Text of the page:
The Davis Police Department knew that Natalie Corona, 22, was going to be a star. In August, she graduated from the policy academy. And by Christmas, she’d completed her training, and was soon out on her own.

On Thursday, Corona responded to a minor three-vehicle collision — a routine traffic investigation where no injuries were reported.

Then a gunman emerged from the shadows. The man, later identified by authorities as 48-year-old Kevin Douglas Limbaugh, approached Corona on a bicycle and opened fire, Pytel said — shooting the promising officer as he unloaded his entire magazine.

Police say Limbaugh also shot a flurry of bullets toward others, striking a bystander’s backpack and a firefighter in the boot, before fleeing into a home. Officers reported hearing a gunshot and later found Limbaugh dead inside, Pytel said.

No one else was injured in the attack besides Corona, who died at UC Davis Medical Center in Sacramento. Chief Darren Pytel called Corona’s killing a “devastating loss for this entire department.”

“I haven’t seen anyone work harder in a part-time capacity and work harder to be a police officer than Natalie,” he said. “She’s just an absolute star in the department and somebody that pretty much every department member pretty much looked to as a close friend and sister.”

A realized dream

Corona joined the Davis Police Department in 2016 as a community service officer — a job she remained excited about even when the department ran out of funding to pay her, Pytel said during a news conference. Her father, a 26-year veteran of the Colusa County Sheriff’s Department, told NBC Bay Area that she rarely discussed anything besides her love for law enforcement.

José Merced Corona pins daughter Natalie's badge on her uniform during a swearing-in ceremony Aug. 2, 2018, in Davis, Calif. (Williams Pioneer Review/AP)
José Merced Corona pins daughter Natalie's badge on her uniform during a swearing-in ceremony Aug. 2, 2018, in Davis, Calif. (Williams Pioneer Review/AP)

At her August graduation, a photo captured the young woman’s proud smile as her father, José Merced Corona, pinned on her badge.

“She would always call me ‘brother cop,’ and I would say, ‘you can’t call me ‘brother cop' because you’re not there yet,’ " he recalled to Fox40. “When she graduated from the academy, she says, ‘Okay, so now can I call you “brother cop”?’ And I said, ‘yeah.’”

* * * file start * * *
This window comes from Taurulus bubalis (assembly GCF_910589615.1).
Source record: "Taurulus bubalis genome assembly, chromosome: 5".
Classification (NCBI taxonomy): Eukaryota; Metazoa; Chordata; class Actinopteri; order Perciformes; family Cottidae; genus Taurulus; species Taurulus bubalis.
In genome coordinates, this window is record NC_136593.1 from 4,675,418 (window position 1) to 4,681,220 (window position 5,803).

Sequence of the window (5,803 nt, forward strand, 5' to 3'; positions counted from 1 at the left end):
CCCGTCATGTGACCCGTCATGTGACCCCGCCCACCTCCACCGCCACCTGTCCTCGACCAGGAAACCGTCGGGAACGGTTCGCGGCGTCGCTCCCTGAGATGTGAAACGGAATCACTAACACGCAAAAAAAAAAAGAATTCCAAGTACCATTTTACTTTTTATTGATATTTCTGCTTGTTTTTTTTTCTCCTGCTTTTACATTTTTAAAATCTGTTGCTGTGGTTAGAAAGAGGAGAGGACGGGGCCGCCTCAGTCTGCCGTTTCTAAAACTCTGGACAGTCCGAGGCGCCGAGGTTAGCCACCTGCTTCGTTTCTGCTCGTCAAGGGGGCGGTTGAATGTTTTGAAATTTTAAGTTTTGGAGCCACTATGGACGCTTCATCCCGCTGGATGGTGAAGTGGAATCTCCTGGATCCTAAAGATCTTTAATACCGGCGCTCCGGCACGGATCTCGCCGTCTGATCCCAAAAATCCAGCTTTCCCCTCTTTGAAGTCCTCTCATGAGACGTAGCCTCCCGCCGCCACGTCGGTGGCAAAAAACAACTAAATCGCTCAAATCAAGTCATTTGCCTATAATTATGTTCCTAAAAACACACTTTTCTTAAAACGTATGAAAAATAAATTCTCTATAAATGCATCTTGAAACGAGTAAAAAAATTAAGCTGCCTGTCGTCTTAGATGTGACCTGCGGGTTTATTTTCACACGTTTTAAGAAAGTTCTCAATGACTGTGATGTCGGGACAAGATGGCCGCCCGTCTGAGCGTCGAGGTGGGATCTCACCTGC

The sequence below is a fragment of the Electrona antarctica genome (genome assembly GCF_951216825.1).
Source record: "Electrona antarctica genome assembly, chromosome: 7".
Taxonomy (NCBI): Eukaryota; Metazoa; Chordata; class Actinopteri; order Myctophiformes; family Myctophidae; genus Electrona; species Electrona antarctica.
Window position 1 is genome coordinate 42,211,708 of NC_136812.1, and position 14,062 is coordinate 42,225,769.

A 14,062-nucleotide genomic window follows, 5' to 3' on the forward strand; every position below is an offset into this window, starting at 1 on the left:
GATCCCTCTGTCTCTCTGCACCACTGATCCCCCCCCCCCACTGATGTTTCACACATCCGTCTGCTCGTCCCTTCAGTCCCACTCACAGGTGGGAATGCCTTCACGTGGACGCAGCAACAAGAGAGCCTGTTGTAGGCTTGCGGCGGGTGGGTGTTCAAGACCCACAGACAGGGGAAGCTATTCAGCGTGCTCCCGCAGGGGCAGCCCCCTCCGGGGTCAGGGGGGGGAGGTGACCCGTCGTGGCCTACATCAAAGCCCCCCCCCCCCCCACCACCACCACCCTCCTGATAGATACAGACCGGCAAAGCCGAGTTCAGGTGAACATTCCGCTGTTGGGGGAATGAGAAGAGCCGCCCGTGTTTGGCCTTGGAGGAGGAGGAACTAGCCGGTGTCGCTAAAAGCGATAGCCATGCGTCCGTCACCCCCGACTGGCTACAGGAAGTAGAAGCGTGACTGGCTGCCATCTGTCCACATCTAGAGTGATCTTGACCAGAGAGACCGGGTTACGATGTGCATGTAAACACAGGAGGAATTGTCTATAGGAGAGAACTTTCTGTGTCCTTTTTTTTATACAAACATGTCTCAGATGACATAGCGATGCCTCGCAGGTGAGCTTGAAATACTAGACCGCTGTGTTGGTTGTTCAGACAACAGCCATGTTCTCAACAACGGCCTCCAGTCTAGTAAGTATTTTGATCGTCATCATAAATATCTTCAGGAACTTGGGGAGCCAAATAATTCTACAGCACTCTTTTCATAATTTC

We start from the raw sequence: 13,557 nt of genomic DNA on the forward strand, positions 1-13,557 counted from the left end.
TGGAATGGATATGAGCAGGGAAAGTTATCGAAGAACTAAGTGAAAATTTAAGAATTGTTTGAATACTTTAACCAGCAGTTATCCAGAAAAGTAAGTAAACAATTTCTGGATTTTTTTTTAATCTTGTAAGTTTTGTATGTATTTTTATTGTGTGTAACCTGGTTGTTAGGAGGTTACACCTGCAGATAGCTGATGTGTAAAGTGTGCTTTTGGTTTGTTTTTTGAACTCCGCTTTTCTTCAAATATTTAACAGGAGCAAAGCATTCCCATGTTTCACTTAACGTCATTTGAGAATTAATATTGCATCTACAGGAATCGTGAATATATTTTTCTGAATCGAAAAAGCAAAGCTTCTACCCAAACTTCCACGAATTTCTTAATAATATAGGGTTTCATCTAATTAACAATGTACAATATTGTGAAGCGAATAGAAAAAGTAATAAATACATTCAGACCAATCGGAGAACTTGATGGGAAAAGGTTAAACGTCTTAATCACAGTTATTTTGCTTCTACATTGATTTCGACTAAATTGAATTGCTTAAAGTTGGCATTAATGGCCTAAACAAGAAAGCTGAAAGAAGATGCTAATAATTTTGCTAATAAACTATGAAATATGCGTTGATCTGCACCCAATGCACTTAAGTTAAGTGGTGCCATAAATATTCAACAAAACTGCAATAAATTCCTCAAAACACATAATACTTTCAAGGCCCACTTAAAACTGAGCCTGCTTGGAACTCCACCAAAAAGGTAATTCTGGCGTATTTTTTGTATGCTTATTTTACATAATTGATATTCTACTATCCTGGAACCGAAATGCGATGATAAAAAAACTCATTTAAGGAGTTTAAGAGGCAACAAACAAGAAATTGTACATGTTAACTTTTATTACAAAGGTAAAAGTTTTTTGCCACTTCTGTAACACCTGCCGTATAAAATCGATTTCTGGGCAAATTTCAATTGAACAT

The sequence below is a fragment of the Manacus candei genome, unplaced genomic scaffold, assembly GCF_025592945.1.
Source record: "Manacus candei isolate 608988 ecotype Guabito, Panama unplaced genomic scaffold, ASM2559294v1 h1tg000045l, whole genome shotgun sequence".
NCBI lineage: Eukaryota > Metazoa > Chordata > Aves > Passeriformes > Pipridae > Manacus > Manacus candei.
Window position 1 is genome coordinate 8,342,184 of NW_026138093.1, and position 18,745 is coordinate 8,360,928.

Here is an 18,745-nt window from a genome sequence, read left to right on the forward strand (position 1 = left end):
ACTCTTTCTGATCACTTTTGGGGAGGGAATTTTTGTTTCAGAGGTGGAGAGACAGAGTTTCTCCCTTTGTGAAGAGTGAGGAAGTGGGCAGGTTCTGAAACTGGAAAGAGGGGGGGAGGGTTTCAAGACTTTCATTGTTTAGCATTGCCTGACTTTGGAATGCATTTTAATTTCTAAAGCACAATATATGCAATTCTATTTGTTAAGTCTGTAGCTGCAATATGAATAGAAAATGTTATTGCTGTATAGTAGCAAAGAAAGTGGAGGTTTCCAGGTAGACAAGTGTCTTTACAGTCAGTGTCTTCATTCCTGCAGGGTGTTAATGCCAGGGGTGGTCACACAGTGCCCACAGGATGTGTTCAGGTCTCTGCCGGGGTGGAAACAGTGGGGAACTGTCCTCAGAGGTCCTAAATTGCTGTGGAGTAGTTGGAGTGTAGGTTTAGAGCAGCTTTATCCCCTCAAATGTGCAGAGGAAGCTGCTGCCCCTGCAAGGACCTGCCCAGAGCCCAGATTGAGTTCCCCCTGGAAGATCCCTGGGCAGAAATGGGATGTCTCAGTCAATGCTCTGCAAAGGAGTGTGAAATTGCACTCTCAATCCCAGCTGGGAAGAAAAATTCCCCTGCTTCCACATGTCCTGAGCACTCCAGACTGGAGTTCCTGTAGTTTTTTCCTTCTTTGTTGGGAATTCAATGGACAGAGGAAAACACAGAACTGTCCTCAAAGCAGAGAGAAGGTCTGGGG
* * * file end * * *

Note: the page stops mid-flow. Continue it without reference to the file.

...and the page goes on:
Remembering Natalie Corona

Her father told Fox40 that he wants people to remember that his daughter died doing what she loved.

“She just enjoyed her job,” José Corona told the outlet.

“She would come home, and she would be beaming.”

Her devotion to the department and Davis community was put on display Saturday night, when more than 1,000 mourners gathered for a candlelight vigil in her honor. There, the Sacramento Bee reported, several members of the Davis police force shared anecdotes illustrating Corona’s commitment to helping others.

Officer Kerith Briesenick recalled a time when Corona went out of her way to aid a victim of the Camp Fire in response to a call.

“We went back to that house, knocked on the door, and out of the goodness of her heart, delivered a whole Santa bag full of presents and packages for a fire victim, just on her own,” Briesenick said. “She hadn’t asked anybody about it; she just did it.”

‘She died doing what she loved to do’

Police told the Bee on Saturday that investigators had recovered a one-paragraph letter they say was written by Limbaugh, found face up in the bed of his rental property. Police also found two semiautomatic handguns not registered to Limbaugh, matching witness descriptions of the firearm the man used to kill Corona, the outlet reported.

Kevin Douglas Limbaugh, 48, in a previous booking photo. (Yolo County Sheriff's Office/AP)
Kevin Douglas Limbaugh, 48, in a previous booking photo. (Yolo County Sheriff's Office/AP)

The letter, which was signed “Citizen Kevin Limbaugh,” read: “The Davis Police department has been hitting me with ultra sonic waves meant to keep dogs from barking. I notified the press, internal affairs, and even the FBI about it. I am highly sensitive to its affect [sic] on my inner ear. I did my best to appease them, but they have continued for years and I can’t live this way anymore.”

Corona’s father told Fox40 that her family is not angry about her death.

“You know we’re going to grieve, and the individual is not with us any longer, so we’re very faithful people,” he said. “I think she died doing what she loved to do. She knew that was a possibility, and I think she embraced that.”

She is survived by her father, her mother, Lupe Corona, and sister Jackie Corona.

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